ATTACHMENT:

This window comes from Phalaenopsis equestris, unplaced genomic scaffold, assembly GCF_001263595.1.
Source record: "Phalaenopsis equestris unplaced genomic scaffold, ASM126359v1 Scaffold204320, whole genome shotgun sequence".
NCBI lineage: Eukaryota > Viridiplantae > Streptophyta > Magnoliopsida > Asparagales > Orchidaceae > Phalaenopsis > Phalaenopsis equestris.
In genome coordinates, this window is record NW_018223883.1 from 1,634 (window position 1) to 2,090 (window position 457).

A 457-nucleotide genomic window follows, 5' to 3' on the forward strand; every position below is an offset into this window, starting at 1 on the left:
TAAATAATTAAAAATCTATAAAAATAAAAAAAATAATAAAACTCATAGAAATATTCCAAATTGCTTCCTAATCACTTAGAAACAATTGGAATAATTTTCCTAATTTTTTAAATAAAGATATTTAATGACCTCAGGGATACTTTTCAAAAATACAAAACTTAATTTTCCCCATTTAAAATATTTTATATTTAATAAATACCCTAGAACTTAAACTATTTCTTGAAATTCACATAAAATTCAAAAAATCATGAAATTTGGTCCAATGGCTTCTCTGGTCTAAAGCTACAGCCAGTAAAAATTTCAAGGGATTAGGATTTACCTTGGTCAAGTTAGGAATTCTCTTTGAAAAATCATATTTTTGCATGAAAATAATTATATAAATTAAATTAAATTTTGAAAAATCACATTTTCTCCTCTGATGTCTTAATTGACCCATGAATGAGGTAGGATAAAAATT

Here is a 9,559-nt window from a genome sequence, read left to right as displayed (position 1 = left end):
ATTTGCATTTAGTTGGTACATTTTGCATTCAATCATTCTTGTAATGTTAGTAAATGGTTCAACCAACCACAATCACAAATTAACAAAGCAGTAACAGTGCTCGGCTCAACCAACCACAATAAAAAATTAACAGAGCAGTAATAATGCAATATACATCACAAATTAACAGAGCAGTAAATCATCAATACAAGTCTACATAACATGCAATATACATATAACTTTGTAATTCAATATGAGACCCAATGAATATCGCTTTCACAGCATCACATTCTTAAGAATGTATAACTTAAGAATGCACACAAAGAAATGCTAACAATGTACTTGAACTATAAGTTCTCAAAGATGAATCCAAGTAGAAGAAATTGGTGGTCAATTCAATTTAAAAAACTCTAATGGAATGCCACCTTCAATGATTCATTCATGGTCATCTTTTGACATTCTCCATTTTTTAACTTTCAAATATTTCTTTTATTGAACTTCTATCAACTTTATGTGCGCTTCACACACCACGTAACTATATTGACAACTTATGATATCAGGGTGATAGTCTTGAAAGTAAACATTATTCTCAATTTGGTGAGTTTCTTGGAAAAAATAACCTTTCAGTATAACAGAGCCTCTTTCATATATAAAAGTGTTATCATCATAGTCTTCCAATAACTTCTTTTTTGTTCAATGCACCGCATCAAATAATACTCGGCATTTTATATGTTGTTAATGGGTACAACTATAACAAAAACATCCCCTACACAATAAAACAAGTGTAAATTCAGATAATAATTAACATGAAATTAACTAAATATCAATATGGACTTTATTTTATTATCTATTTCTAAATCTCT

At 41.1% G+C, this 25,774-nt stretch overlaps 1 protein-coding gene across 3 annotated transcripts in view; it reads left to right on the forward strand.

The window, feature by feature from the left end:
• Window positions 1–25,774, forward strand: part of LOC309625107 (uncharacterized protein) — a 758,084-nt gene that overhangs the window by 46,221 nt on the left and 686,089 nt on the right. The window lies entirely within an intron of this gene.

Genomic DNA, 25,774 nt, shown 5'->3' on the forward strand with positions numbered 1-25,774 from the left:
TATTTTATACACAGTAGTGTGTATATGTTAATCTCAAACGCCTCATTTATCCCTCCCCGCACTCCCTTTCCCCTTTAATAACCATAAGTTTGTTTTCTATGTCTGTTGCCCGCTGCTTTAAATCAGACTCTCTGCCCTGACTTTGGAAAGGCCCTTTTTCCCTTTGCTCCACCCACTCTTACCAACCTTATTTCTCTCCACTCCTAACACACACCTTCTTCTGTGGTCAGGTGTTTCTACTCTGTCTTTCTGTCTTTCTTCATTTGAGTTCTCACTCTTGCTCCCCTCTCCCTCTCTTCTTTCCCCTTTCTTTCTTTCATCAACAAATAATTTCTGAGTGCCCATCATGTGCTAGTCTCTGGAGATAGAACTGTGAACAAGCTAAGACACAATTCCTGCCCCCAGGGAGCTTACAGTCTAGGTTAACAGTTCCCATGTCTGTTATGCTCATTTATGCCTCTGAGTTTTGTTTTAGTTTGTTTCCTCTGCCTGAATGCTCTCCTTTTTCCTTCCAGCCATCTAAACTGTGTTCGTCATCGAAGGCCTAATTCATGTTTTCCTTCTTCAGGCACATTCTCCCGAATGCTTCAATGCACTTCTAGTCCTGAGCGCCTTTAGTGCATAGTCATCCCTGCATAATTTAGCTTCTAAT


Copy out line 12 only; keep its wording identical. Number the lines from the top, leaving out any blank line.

Genomic DNA, 25,774 nt, shown 5'->3' on the forward strand with positions numbered 1-25,774 from the left: